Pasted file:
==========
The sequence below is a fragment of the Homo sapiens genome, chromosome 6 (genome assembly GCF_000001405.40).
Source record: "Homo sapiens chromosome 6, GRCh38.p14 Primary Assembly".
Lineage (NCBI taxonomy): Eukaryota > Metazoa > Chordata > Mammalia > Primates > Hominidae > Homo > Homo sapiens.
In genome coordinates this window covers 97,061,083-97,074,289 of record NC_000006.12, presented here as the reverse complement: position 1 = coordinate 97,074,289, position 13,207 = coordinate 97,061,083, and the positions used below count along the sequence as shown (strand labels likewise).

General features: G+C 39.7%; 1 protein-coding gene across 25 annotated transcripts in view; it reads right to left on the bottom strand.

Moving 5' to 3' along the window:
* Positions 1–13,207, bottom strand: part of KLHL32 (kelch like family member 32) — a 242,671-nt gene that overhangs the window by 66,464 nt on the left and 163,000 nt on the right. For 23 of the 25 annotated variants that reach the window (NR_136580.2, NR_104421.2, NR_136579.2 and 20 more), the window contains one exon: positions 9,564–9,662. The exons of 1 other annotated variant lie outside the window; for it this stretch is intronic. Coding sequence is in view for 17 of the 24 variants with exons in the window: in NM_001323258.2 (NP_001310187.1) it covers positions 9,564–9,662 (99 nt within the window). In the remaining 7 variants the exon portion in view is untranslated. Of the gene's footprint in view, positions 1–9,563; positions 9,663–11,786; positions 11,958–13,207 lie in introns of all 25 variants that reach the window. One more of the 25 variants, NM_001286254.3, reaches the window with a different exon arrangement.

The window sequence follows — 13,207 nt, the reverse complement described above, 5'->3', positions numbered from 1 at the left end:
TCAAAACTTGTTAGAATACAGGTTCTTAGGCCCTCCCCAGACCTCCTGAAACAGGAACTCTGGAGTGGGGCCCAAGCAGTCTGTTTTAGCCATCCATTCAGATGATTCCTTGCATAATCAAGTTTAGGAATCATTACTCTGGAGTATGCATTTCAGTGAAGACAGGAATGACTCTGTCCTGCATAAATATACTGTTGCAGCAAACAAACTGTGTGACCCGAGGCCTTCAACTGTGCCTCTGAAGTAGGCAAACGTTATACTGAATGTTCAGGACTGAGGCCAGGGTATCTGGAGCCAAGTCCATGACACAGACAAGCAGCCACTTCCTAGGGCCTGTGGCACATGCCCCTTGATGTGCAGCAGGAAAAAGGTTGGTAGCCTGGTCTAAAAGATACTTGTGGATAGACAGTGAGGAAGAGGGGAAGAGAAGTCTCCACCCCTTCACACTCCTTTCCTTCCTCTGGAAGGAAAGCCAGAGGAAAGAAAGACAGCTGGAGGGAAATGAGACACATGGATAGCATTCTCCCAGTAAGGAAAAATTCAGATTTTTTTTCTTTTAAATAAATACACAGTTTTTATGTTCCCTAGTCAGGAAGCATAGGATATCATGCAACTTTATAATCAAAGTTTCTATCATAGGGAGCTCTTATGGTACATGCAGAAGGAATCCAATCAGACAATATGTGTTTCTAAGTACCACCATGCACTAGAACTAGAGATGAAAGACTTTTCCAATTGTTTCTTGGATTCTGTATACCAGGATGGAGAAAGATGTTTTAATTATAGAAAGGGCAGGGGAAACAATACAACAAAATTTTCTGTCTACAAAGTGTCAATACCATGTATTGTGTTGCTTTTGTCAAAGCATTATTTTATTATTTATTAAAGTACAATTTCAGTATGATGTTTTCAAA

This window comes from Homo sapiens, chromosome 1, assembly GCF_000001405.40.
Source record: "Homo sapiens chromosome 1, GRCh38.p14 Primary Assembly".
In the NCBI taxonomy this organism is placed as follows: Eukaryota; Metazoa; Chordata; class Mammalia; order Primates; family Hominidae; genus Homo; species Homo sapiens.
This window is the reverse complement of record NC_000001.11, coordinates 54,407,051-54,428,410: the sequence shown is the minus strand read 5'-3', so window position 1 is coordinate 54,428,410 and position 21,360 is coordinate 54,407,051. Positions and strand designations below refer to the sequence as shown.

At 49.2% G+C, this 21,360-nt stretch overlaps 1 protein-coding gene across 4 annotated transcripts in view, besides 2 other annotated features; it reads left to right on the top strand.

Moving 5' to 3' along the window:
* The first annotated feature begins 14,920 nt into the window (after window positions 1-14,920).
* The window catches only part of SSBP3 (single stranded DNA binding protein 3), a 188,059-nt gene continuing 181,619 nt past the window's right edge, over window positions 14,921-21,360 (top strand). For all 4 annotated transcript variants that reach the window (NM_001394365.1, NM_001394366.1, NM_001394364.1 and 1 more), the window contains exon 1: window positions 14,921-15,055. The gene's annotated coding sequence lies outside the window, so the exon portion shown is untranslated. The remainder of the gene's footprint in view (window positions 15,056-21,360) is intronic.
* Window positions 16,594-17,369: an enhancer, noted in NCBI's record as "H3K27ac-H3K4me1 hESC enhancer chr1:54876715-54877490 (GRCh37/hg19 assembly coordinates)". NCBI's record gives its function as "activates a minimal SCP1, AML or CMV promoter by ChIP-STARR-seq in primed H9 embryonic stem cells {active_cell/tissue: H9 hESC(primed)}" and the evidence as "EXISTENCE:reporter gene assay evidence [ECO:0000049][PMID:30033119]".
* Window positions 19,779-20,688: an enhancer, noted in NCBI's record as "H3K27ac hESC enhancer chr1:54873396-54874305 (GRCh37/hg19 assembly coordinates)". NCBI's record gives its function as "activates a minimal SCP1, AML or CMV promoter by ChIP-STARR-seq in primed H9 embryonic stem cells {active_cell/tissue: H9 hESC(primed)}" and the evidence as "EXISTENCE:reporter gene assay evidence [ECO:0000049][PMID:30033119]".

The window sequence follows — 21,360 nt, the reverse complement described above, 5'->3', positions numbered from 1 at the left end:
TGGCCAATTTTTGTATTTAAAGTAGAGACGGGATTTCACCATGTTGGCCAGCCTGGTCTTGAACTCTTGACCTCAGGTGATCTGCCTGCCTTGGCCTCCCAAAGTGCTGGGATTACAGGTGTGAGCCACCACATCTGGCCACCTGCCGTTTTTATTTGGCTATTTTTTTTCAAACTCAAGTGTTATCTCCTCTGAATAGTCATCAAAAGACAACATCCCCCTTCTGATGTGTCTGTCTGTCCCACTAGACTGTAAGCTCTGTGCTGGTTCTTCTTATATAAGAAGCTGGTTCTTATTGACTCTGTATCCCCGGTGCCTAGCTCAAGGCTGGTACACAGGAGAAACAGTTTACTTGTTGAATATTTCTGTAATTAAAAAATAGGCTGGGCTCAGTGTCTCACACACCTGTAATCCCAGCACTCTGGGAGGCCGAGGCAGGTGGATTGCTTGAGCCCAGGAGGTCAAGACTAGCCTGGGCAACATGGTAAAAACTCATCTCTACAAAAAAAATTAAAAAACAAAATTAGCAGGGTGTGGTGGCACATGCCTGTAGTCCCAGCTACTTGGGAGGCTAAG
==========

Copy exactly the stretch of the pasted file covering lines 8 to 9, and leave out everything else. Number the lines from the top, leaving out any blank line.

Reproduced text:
The window sequence follows — 13,207 nt, the reverse complement described above, 5'->3', positions numbered from 1 at the left end:
TCAAAACTTGTTAGAATACAGGTTCTTAGGCCCTCCCCAGACCTCCTGAAACAGGAACTCTGGAGTGGGGCCCAAGCAGTCTGTTTTAGCCATCCATTCAGATGATTCCTTGCATAATCAAGTTTAGGAATCATTACTCTGGAGTATGCATTTCAGTGAAGACAGGAATGACTCTGTCCTGCATAAATATACTGTTGCAGCAAACAAACTGTGTGACCCGAGGCCTTCAACTGTGCCTCTGAAGTAGGCAAACGTTATACTGAATGTTCAGGACTGAGGCCAGGGTATCTGGAGCCAAGTCCATGACACAGACAAGCAGCCACTTCCTAGGGCCTGTGGCACATGCCCCTTGATGTGCAGCAGGAAAAAGGTTGGTAGCCTGGTCTAAAAGATACTTGTGGATAGACAGTGAGGAAGAGGGGAAGAGAAGTCTCCACCCCTTCACACTCCTTTCCTTCCTCTGGAAGGAAAGCCAGAGGAAAGAAAGACAGCTGGAGGGAAATGAGACACATGGATAGCATTCTCCCAGTAAGGAAAAATTCAGATTTTTTTTCTTTTAAATAAATACACAGTTTTTATGTTCCCTAGTCAGGAAGCATAGGATATCATGCAACTTTATAATCAAAGTTTCTATCATAGGGAGCTCTTATGGTACATGCAGAAGGAATCCAATCAGACAATATGTGTTTCTAAGTACCACCATGCACTAGAACTAGAGATGAAAGACTTTTCCAATTGTTTCTTGGATTCTGTATACCAGGATGGAGAAAGATGTTTTAATTATAGAAAGGGCAGGGGAAACAATACAACAAAATTTTCTGTCTACAAAGTGTCAATACCATGTATTGTGTTGCTTTTGTCAAAGCATTATTTTATTATTTATTAAAGTACAATTTCAGTATGATGTTTTCAAA